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    Progression of subclinical and clinical cardiovascular disease in a UK SLE cohort: the role of classic and SLE-related factors

    Haque, Sahena, Skeoch, Sarah, Rakieh, Chadi, Edlin, Helena, Ahmad, Yasmeen, Ho, Pauline, Gorodkin, Rachel, Alexander, Yvonne ORCID logoORCID: https://orcid.org/0000-0001-7151-8649 and Bruce, Ian N (2018) Progression of subclinical and clinical cardiovascular disease in a UK SLE cohort: the role of classic and SLE-related factors. Lupus Science & Medicine, 5 (1). ISSN 2053-8790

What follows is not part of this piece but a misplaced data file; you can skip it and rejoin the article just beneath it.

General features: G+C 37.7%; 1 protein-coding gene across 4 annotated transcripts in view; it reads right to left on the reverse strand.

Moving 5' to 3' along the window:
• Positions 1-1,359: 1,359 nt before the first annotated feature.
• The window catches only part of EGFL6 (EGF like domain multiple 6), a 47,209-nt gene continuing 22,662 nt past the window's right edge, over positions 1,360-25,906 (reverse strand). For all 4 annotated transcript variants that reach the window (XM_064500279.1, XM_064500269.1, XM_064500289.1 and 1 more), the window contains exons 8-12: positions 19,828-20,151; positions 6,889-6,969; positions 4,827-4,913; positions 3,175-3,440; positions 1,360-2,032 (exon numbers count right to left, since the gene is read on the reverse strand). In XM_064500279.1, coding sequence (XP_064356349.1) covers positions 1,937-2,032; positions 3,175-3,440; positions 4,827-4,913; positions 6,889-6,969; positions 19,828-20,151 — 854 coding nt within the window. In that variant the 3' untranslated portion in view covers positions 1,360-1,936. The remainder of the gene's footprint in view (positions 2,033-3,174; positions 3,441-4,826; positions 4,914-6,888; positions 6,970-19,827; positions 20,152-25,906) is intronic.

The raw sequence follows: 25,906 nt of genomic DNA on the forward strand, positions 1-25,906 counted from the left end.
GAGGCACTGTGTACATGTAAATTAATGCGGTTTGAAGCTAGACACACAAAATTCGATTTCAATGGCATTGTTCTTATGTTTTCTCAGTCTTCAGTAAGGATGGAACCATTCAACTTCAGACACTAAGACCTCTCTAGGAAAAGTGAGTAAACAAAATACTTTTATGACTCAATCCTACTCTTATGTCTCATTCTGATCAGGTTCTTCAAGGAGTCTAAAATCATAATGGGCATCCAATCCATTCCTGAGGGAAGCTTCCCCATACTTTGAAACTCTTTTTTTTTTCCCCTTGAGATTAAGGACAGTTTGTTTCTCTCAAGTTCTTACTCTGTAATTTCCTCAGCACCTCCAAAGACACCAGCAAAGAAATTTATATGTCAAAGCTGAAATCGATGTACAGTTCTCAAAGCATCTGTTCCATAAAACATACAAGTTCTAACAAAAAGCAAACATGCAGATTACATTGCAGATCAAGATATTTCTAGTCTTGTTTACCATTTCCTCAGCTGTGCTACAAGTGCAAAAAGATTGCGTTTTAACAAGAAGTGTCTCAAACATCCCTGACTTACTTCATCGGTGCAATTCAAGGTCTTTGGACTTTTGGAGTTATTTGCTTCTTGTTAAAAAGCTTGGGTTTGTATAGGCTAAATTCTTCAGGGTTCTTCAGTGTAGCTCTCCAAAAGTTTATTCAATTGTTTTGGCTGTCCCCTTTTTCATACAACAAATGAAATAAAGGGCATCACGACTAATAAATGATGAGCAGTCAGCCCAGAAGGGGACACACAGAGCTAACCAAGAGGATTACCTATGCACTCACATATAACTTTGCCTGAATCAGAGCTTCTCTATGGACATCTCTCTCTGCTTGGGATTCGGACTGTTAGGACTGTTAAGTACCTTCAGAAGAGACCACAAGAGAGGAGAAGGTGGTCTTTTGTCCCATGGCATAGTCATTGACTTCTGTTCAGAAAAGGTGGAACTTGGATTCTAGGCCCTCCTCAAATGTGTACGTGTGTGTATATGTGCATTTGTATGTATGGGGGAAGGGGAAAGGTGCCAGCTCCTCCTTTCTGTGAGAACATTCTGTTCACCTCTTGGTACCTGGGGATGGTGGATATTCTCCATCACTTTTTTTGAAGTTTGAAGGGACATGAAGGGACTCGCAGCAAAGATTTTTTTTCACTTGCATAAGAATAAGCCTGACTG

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    Objectives We aimed to describe the rate and determinants of carotid plaque progression and the onset of clinical cardiovascular disease (CVD) in a UK SLE cohort. Methods Female patients with SLE of white British ancestry were recruited from clinics in the North-West of England and had a baseline clinical and CVD risk assessment including measurement of carotid intima–media thickness (CIMT) and plaque using B-mode Doppler ultrasound. Patients were followed up (>3.5 years after baseline visit) and had a repeat carotid Doppler to assess progression of plaque and CIMT. Clinical CVD events between visits were also noted. Results Of 200 patients with a baseline scan, 124 (62%) patients had a second assessment at a median (IQR) of 5.8 (5.2–6.3) years follow-up. New plaque developed in 32 (26%) (4.5% per annum) patients and plaque progression was observed in 52 (41%) patients. Factors associated with plaque progression were older age (OR 1.13; 95%  CI 1.06 to 1.20), anticardiolipin (OR 3.36; 1.27 to 10.40) and anti-Ro (OR 0.31; 0.11 to 0.86) antibodies. CVD events occurred in 7.2% over 5.8 years compared with 1.0% predicted using the Framingham risk score (p<0.001). Higher triglycerides (OR 3.6; 1.23 to 10.56), cyclophosphamide exposure ‘ever’ (OR 16.7; 1.46 to 63.5) and baseline Systemic Lupus International Collaborating Clinics damage index score (OR 9.62; 1.46 to 123) independently predicted future CVD events. Conclusion Accelerated atherosclerosis remains a major challenge in SLE disease management. A more comprehensive approach to CVD risk management taking into account disease factors such as severity and anticardiolipin antibody status may be necessary to improve CVD outcomes in this high-risk population.

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